Interbank borrowing costs are unlikely to fall to a level more reflective of market lending rates until liquidity improves and economic confidence returns, say analysts. The Emirates interbank offered rate (Eibor), the interest rate banks charge when they lend to one another, has steadily risen over recent months to reach its highest level since last October.
The measure is commonly used as the basis for interest on loans, including variable-rate mortgages. Despite the rise, some banks have been complaining that Eibor is still not in line with their cost of borrowing money. They say true market rates remain higher because of a shortage of liquidity in the financial system. "Eibor will not generally reflect market rates until liquidity get backs to normal," said Janany Vamadeva, a banking analyst at HC Securities in Dubai.
"With some banks still chasing deposits it will be hard for them to pass a reduction in Eibor through to customers in lower lending rates as deposits are a major component of banks' funding source." For customers, the cost of borrowing remains high as banks look to maximise profits and build up enough capital to protect themselves against non-performing loans. The price of borrowing has crept up during the global financial crisis as banks passed on the extra costs of funding to their customers.
Managing Eibor to try to keep it at a level that better reflects market rates has remained a conundrum for the Central Bank. In September, the bank overhauled the panel of providers responsible for Eibor and changed the mechanism used to calculate it, in an attempt to reduce the rate and boost lending. In the latest effort, Saif al Shamsi, the senior executive director at the Central Bank's treasury department, told Reuters last week the regulator would consult with commercial banks on how to set Eibor.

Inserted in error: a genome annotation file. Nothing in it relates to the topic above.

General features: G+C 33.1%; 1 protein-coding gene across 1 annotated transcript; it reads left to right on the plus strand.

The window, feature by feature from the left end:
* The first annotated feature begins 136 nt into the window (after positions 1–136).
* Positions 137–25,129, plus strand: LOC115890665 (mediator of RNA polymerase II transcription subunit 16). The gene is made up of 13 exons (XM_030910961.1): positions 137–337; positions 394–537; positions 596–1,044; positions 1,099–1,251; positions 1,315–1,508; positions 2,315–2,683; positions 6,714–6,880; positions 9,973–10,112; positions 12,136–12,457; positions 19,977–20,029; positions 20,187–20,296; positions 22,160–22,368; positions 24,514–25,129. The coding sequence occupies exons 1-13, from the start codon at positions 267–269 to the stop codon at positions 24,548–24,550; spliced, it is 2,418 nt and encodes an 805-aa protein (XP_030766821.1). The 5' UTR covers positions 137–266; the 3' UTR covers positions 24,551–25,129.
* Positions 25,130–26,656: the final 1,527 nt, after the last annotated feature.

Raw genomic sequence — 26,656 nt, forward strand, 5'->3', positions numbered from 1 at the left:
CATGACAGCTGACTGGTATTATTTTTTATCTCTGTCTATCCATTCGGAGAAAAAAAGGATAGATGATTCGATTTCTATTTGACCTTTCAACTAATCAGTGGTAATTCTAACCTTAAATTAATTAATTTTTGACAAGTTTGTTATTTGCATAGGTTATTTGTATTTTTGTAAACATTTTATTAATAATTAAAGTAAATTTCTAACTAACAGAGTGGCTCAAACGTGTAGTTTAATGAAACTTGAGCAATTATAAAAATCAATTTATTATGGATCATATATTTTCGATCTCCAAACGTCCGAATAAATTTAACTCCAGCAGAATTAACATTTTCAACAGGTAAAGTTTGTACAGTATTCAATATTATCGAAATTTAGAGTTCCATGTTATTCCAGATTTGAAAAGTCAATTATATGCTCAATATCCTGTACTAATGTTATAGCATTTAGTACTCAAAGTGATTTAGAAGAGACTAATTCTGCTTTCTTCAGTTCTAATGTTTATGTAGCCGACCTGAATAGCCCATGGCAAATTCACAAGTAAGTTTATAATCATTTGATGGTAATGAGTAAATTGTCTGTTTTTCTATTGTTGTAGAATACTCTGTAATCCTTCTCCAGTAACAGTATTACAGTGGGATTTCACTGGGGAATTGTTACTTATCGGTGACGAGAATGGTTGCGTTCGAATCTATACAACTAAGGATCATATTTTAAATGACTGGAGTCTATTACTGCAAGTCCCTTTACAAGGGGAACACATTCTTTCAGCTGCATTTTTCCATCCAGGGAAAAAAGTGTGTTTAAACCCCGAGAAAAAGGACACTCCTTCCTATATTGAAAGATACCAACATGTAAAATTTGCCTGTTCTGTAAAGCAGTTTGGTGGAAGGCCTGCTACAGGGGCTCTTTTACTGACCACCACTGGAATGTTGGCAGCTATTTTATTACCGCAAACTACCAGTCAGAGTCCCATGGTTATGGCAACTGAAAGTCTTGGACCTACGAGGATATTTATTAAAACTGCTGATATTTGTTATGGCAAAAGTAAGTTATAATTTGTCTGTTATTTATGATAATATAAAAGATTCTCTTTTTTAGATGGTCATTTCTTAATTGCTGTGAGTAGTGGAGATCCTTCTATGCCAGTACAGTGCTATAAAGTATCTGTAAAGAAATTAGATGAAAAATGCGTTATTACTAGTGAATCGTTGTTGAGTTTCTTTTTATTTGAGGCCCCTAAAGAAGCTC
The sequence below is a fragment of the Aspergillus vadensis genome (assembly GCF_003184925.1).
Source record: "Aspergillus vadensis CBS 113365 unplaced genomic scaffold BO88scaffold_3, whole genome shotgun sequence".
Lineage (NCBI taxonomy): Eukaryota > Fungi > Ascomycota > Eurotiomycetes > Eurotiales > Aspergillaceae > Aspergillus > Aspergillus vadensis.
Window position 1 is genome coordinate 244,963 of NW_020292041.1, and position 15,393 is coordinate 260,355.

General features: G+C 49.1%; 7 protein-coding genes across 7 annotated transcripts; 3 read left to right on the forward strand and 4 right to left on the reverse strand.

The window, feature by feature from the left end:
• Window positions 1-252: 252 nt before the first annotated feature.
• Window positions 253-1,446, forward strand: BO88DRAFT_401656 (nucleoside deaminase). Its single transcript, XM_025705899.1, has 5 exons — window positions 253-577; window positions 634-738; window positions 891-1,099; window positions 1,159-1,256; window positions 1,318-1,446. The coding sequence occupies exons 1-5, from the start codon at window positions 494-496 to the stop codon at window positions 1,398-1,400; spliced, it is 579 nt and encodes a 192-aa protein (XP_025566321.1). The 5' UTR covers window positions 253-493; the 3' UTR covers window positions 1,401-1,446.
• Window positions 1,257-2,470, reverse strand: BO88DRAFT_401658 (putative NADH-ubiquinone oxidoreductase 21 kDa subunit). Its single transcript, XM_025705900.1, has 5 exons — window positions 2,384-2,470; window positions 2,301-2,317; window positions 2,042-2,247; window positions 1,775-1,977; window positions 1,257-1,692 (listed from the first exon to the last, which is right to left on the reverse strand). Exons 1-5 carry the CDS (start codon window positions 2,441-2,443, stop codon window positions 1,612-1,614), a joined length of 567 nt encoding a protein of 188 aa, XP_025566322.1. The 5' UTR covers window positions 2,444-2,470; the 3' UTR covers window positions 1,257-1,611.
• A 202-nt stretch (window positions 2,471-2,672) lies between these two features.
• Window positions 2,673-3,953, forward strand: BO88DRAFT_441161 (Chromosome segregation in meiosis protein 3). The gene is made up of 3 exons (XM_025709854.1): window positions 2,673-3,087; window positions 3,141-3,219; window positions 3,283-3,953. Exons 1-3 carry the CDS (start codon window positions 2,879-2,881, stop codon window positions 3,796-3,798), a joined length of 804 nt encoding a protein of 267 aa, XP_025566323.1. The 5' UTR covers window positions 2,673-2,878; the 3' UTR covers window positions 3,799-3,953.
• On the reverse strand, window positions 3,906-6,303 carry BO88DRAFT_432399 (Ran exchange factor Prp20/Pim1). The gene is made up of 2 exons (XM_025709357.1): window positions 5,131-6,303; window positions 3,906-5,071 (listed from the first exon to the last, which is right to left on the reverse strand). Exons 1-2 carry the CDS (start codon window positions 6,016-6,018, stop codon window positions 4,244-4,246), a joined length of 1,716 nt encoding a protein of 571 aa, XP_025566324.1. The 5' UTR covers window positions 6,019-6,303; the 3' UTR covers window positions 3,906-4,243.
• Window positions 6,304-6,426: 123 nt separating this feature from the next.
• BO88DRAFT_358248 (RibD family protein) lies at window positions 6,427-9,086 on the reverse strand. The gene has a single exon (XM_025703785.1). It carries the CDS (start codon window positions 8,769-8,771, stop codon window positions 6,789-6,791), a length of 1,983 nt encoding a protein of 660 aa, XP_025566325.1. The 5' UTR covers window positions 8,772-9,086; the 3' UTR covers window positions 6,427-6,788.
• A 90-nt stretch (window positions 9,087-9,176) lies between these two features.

"Even if further measures are introduced to bring Eibor down it is unlikely to lead to a pick-up in credit growth, especially in Dubai where banks remain worried about loan quality," said Monica Malik, the chief economist at EFG-Hermes in Dubai. A return of confidence from lenders was crucial to see a pick-up in credit growth, she said. Concern about risk exposure to Dubai World's debt restructuring was one of the reasons some banks were reluctant to lend for an extended period, pushing up interbank rates, said a treasurer at one UAE bank.
The conglomerate is in discussions with banks about how to restructure about US$26 billion (Dh95.49bn) in debt. UAE banks have exposure of about Dh55bn to Dubai World, Moody's Investors Service, said in a report on Monday. "It's prohibitive to raise money after Dubai World," said the treasurer at the bank, who asked to remain anonymous. "The UAE needs to flood the financial system with money as the interbank rate could get higher."
Last November, the Central Bank set up an emergency liquidity facility that commercial banks could use if needed. As yet, no bank is believed to have accessed the funding. The benchmark UAE three-month rate was fixed at 2.2 per cent yesterday, compared with 1.9 per cent last month. firstname.lastname@example.org